But not on her medical pedigree
There was an unusually interesting episode of Fresh Air last week in which author Alysia Abbott discusses the childhood she shared with her gay widower father in 1970s Haight-Ashbury. At the beginning of the interview Abbott brings attention to the fact that
the experience of being a child of a gay parent in my generation or the child of a gay parent coming of age today is very different. Most of the children born of gay parents in the first two decades after Stonewall, those children were the products of heterosexual unions, usually straight marriages. […] Children today, they are usually the product of a gay couple who would either adopt a child or go through a process of artificial insemination to have a child.
Abbott’s father could be found in both her pedigree and genealogy, whereas the parents of most gaybies are to be found in their genealogy alone.
A pedigree is a graphic display of biological descent. Abbott’s is shown in the example below.1
A genealogy displays an individual and relatives of that individual. Like a pedigree, it takes the form of a tree structure. A genealogy may map 1:1 with a pedigree. A simple genealogy could be constructed for Abbott which would look identical to her pedigree above.
The figure below shows the nuclear family of a more contemporary, if fictional, same-sex couple.2
There is no biological relationship between Heather and Kate, so the diagram is not a pedigree. It does visually represent a family relationship, however, and as such is a genealogy.
Prop 8 and DOMA
Advocates for the extension of full rights for same-sex marriage within the United States portray theirs as an effort to gain legal recognition of “one cultural model among others,” as Maurice Godelier puts it.3 That is one possible interpretation. But as Glenn Greenwald puts it, “gay marriage revitalizes a traditional institution—marriage—that heterosexuals have been in the process of killing with whimsical weddings, impetuous divorces, and serial new spouses.”4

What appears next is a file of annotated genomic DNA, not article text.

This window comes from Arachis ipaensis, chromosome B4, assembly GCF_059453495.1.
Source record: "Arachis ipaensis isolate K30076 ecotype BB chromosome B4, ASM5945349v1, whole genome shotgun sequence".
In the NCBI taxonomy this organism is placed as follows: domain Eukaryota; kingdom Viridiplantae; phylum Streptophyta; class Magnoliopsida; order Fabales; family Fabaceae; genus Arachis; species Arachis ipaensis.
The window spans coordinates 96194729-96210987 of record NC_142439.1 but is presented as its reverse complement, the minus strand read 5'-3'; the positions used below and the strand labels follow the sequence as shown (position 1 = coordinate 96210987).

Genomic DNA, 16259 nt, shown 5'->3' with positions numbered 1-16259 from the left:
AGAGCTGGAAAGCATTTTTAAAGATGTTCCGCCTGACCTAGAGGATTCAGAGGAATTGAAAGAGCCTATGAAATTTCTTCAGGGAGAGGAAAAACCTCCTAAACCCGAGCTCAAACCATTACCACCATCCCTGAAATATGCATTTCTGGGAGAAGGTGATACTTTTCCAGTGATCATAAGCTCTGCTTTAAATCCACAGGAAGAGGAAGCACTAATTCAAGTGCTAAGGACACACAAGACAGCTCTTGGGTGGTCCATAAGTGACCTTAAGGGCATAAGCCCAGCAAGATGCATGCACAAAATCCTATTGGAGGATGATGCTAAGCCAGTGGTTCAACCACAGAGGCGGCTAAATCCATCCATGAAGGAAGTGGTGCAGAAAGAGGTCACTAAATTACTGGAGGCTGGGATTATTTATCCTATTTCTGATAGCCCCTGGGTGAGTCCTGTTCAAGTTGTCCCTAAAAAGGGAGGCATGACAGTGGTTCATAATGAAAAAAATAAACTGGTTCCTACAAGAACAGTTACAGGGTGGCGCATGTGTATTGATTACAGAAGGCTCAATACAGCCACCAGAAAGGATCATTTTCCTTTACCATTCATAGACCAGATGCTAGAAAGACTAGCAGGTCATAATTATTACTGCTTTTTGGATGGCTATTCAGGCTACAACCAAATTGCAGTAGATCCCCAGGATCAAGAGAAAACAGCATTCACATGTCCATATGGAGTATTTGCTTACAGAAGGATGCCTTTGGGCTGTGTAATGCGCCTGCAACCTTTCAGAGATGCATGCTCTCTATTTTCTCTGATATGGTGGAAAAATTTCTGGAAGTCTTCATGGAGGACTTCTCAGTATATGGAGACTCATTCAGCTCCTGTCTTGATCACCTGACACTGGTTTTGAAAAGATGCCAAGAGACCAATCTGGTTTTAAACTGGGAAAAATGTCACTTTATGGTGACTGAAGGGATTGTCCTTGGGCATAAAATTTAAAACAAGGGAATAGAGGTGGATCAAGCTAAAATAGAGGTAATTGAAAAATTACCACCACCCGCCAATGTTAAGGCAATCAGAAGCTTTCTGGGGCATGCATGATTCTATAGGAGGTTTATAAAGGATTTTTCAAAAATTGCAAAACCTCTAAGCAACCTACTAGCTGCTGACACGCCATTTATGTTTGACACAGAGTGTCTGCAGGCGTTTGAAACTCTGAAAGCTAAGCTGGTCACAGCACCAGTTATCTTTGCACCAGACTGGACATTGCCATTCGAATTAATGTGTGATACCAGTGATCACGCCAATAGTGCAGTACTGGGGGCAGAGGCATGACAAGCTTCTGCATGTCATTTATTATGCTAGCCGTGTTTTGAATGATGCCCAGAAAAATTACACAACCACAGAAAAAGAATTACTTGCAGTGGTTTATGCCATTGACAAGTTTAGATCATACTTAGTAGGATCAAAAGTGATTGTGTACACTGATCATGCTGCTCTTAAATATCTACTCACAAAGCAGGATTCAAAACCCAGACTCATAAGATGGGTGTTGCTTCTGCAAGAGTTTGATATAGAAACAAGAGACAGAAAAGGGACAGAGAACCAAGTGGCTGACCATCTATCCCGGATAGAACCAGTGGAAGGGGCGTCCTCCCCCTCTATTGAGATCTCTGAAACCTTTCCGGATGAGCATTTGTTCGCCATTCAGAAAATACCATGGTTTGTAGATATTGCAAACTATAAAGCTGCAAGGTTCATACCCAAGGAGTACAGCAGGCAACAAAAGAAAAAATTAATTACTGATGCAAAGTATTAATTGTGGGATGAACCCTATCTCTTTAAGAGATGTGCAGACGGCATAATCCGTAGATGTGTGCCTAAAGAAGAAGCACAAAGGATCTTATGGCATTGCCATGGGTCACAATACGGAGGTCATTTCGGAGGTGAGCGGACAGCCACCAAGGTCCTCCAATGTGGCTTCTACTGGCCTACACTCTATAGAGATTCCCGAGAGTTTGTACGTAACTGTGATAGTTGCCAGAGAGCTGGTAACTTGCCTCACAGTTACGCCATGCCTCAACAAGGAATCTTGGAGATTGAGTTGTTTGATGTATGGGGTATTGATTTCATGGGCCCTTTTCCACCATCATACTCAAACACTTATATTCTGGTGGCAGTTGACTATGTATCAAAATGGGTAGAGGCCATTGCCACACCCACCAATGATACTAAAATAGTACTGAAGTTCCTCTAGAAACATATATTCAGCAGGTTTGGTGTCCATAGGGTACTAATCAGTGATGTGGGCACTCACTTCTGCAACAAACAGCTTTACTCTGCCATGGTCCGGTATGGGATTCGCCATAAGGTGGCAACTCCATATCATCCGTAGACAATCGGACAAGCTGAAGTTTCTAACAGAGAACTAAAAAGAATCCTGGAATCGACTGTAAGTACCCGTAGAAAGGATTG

In my previous post I made mention of how Lewis H. Morgan’s naming of the descriptive and classificatory systems of kinship he discovered reflect the degree to which his work naturalizes the Western legal and cultural construct giving pride of place to lineal relation, the kind of relation show in both Figure 1 and Figure 2 above. From this perspective, the apparent furor over the legalization of gay marriage appears as something of a tempest in a teapot.
Prop 8 and doma are not the only pieces of family-related legislation currently under judicial review by the United States Supreme. The consequences of the Court’s decision regarding the third, the Indian Child Welfare Act, are in their own way far more revolutionary than the legalization of gay marriage. This is because icwa affords non-lineal relations with the same legal standing as lineal relations. More on this in my next post.
1. A decidedly basic example, and purposefully so. Diagramming “family histories,” as medical professionals call them, becomes very complicated very quickly. See Rich, Eugene C., et al. “Reconsidering the family history in primary care.” Journal of General Internal Medicine 19, no. 3 (March 2004): 273. doi: 10.1111/j.1525-1497.2004.30401.x↩
3. The metamorphoses of kinship. Translated by Nora Scott. London; New York: Verso, 2011, p. 14. ↩